Battlefields on Google Maps.

 One of the most fun aspects of the technology afforded us by Google maps is its street view ability. It’s very useful for planning trips, and many other things besides, because of Street view I was able to give accurate directions through a major city because I have a more than passing acquaintance with the layout of the roads from the Belgian border from Charleoi to Brussels I was able to drive (within the parameters of Street View’s roaming) around the battlefield of Waterloo.

 Now I’m not saying that this cyber walk replaces actual feet on the ground investigation but for those who want a basic look at terrain and contour, even colour and weather to a point, this is could be the best gadget to come into a History enthusiast’s hands since you put down your last book, all you need is a map from a history book and an interent connection, so here’s a post that will tell you how I used it recently.


Continue reading “Battlefields on Google Maps.”

A road to iSandlwana

Research is something I do. Sometimes for no reason. And that is the best way I can explain the following post. If you are interested in the Anglo Zulu War of 1879 then I’m sure you will be interested. If you’ve never heard of it, you will likley have more questions to ask than are answered. Continue reading “A road to iSandlwana”

Britain’s Greatest Battle

On the 20th of April the National Army Museum London will hold a speakers event to determine Britain’s Greatest battle. A selection of battles covering a span of time from the English Civil War to Afghanistan has been chosen, and a online poll has been opened for the public to vote for five finalists that guest speakers (as yet unnamed) will argue for on the 20th.  Previously the Museum has chosen Britain’s Greatest General, and Britain’s Greatest Enemy General by this means, and has found that The Duke of Wellington and Field Marshal Slim (A name not generally known) where tied for greatest general. And by a large margin George Washington beat out Napoleon for British enemy number 1.

At this moment the leader board looks like this:
Battle Votes
1 D-Day/Normandy 256
2 Waterloo 248
3 Musa Qala 131
4 Imphal/Kohima 130
5 El Alamein 115
But there is a choice of 20 well and not so well known choices.
You can vote here for the battle you think is your greatest.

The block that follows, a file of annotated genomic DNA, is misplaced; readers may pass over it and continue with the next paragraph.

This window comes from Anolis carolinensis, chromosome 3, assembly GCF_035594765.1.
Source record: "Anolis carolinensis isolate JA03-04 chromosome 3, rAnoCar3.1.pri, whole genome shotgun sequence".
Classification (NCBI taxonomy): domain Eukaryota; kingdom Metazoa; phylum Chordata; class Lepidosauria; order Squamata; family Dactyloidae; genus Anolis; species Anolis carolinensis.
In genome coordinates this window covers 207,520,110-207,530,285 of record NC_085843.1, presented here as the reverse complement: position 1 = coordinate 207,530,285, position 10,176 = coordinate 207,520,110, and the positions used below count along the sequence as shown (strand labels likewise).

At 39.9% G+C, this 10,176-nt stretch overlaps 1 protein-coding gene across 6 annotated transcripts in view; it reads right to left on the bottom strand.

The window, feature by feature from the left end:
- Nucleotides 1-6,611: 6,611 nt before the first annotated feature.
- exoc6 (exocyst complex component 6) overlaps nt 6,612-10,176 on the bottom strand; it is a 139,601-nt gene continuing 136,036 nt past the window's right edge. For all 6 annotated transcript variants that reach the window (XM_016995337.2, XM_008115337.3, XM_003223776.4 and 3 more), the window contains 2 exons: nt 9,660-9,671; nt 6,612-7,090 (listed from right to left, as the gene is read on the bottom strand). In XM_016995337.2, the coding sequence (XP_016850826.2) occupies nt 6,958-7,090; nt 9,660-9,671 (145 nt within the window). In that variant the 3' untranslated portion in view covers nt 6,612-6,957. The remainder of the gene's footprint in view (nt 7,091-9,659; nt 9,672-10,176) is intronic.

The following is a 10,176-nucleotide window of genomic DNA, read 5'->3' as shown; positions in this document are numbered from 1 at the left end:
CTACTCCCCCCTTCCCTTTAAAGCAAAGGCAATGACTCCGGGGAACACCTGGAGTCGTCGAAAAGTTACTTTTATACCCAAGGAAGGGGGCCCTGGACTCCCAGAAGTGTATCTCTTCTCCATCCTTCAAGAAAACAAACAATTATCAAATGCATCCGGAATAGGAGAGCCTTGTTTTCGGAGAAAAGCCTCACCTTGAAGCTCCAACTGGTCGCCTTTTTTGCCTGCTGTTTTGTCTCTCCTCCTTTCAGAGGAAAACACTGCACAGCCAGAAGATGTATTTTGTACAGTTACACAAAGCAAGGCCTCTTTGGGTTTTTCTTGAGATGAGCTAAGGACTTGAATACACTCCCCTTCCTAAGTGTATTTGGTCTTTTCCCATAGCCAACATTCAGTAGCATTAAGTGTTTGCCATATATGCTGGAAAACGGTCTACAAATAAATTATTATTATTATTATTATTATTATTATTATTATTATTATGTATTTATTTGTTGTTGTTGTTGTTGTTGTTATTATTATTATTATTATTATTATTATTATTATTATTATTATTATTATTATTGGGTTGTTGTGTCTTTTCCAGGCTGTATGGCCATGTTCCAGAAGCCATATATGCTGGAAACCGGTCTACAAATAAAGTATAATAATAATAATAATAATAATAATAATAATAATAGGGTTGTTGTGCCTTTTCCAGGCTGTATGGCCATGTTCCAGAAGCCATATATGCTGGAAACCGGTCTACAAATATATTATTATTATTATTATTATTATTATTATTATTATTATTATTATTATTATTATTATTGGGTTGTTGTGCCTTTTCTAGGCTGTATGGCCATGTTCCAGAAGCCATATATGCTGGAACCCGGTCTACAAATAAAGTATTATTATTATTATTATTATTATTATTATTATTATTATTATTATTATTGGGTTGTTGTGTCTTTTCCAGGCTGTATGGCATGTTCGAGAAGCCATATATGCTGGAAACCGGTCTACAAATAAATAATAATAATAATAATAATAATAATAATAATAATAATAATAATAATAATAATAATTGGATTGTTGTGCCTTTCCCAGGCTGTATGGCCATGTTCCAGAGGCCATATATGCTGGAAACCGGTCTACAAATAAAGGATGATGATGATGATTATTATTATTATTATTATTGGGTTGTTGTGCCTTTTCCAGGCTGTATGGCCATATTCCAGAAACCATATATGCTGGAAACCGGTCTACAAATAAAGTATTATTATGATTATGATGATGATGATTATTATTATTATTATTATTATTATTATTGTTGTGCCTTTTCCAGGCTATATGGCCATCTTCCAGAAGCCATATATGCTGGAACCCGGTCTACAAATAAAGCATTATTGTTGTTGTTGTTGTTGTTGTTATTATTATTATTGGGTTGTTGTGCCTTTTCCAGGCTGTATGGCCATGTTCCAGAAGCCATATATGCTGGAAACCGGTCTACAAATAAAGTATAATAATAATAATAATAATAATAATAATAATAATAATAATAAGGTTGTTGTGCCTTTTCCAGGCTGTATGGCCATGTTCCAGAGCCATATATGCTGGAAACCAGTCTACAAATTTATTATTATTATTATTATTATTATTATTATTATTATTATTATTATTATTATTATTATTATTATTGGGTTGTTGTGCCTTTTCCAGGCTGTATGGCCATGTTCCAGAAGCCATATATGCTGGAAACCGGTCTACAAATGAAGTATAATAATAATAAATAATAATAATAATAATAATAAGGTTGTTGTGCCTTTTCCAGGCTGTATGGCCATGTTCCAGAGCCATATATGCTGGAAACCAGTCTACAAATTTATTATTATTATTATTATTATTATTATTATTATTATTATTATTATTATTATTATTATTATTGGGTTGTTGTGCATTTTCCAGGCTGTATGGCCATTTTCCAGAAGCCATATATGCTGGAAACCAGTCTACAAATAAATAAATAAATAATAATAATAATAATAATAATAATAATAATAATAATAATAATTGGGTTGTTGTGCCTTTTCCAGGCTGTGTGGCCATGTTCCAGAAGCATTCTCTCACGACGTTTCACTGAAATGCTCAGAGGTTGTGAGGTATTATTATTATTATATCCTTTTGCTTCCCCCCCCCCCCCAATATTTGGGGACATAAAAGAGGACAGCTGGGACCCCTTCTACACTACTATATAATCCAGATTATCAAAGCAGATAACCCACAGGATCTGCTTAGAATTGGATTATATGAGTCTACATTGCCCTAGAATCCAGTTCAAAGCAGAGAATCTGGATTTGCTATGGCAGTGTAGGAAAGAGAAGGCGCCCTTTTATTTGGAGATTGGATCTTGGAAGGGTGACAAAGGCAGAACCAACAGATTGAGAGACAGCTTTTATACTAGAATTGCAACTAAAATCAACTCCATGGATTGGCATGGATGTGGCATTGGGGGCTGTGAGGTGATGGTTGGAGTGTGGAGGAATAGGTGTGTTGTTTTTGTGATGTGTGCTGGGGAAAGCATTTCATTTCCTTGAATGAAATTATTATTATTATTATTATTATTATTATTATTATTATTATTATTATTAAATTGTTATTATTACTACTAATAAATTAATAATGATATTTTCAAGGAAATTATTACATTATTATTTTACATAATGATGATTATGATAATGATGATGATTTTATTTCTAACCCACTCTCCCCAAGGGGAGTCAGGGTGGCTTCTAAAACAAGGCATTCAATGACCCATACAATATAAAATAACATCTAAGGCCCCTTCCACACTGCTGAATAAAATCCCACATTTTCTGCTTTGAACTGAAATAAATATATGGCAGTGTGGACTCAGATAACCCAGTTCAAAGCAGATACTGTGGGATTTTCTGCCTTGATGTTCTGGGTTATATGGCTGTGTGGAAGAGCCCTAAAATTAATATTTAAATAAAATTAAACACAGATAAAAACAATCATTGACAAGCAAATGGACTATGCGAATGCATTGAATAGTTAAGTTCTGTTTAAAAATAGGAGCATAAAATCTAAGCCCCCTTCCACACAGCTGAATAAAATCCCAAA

Here’s my thoughts.
For a long time I have had WM stamped after my name. These initials, found on muster books at the end of a soldier’s name who fought under the Duke of Wellington at Waterloo . Essentially this makes me biased, but everyone who gets involved in this debate will have their favourite. However I feel perfectly certain in my belief that Waterloo deserves its place in the popular imagination as Britain’s Greatest Battle.
Because The victory over Napoleon in 1815 has numerous threads that lead down to today. It was the full stop of an age and the first word of another, the 18th century died on the slopes of Mont St Jean that sunday morning, and modern Europe was born by the gunsmoke tarnished sunset, and an Empire was being born out of the ashes of another. The reason why the British Army is the force it is today is Becasue of the steadiness and dedication of the troops at Waterloo. The image of the steel rimmed squares of British redcoats, being swamped by angry sea’s of French Cuirassiers, inspired the nation and was the epitome of the stiff upper lip, the Victorian Empire we are descended from, came about not Becasue of steam and mills, but Becasue the Waterloo men won the peace that allowed progress to happen.
As a military victory, it shows Wellington’s mastery of position, deployment and improvisation, on the 15th of June he should have been knocked out of the game, but he was able to concentrate his force and fall back to ground he knew, where he could be supported and utterly crush Napoleon. The Duke said his Infantry never behaved so well, and indeed never had the ties of Regimental loyalty and dicipline been tested so hard, in all arms, from the redcoats to the cavalry’s magnificent charges to the solidness of the Artillery, all played their part in the eventual victory.

The reason I have decided to write this is because I myself cannot see how Washington could have defeated Napoleon, or how Field Marshal Montgomery was a poorer general than Slim, just Because Slim has unjustly been forgotten, in my opinion that is like saying General Hill was better than Wellington just because he didn’t have as much notoriety.

If we consider what a Great Battle is, it clearly is a conflict that shaped the history that followed it or possibly overshadows the battles that preceded it. That by virtue of its outcome has influenced the world today, and has left an indelible impression on the tactical thinking, motivation and performance of the military units that can trace their ancestry to it. This is not to say that the older the battle the more deserving, for not every battle has been fought with the same stakes riding on it and thus has a lessened impact on today.

Waterloo represents the peak of proficiency of the army that Wellington fought in. This why for the rest of his life he fought to keep it that way with only minor changes creeping in. The British would not fight another war against an “Industrial power” until the Crimea in 1854 so the tactical benefits of the battle where obsolete almost as soon as the last shot was fired, yet the use of squares, lines, volleying and cavalry was widely used across the Empire, but in different ways. Indeed it could be argued that WW2 was the final proving of the post Waterloo army and, the post world war army has yet to evolve into its penultimate form as it faces the challenges of counter insurgency and guerrilla warfare, perhaps Iraq and Afghanistan will prove to be this benchmark and another change awaits. In this sense Waterloo’s influence on the following generations of soldiers was tradition and spirit, which obviously carried through to the first and second world war, and by extension to the troops fighting today.

Please follow the link and vote how you think is best
Thanks for reading.

2012 in review

The stats helper monkeys prepared a 2012 annual report for this blog.

Here’s an excerpt:

600 people reached the top of Mt. Everest in 2012. This blog got about 3,200 views in 2012. If every person who reached the top of Mt. Everest viewed this blog, it would have taken 5 years to get that many views.

Click here to see the complete report.